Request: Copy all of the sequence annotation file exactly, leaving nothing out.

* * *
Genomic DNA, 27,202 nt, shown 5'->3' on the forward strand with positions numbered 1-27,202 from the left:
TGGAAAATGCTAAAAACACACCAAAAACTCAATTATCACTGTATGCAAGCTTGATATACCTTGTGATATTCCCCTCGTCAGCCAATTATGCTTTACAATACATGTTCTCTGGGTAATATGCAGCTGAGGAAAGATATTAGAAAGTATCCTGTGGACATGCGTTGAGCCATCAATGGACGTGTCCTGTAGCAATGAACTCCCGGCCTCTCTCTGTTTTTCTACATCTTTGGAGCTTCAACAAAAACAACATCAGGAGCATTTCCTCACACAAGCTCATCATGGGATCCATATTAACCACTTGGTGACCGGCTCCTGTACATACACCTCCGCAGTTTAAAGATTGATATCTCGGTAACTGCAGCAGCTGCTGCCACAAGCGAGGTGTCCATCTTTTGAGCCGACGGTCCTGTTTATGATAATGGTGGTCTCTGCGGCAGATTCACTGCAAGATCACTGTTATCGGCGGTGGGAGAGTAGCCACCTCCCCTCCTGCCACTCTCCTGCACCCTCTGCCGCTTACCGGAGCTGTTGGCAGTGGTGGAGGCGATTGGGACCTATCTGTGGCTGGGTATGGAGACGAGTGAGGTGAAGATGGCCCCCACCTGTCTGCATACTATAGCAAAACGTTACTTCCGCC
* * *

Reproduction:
Genomic DNA, 27,202 nt, shown 5'->3' on the forward strand with positions numbered 1-27,202 from the left:
TGGAAAATGCTAAAAACACACCAAAAACTCAATTATCACTGTATGCAAGCTTGATATACCTTGTGATATTCCCCTCGTCAGCCAATTATGCTTTACAATACATGTTCTCTGGGTAATATGCAGCTGAGGAAAGATATTAGAAAGTATCCTGTGGACATGCGTTGAGCCATCAATGGACGTGTCCTGTAGCAATGAACTCCCGGCCTCTCTCTGTTTTTCTACATCTTTGGAGCTTCAACAAAAACAACATCAGGAGCATTTCCTCACACAAGCTCATCATGGGATCCATATTAACCACTTGGTGACCGGCTCCTGTACATACACCTCCGCAGTTTAAAGATTGATATCTCGGTAACTGCAGCAGCTGCTGCCACAAGCGAGGTGTCCATCTTTTGAGCCGACGGTCCTGTTTATGATAATGGTGGTCTCTGCGGCAGATTCACTGCAAGATCACTGTTATCGGCGGTGGGAGAGTAGCCACCTCCCCTCCTGCCACTCTCCTGCACCCTCTGCCGCTTACCGGAGCTGTTGGCAGTGGTGGAGGCGATTGGGACCTATCTGTGGCTGGGTATGGAGACGAGTGAGGTGAAGATGGCCCCCACCTGTCTGCATACTATAGCAAAACGTTACTTCCGCC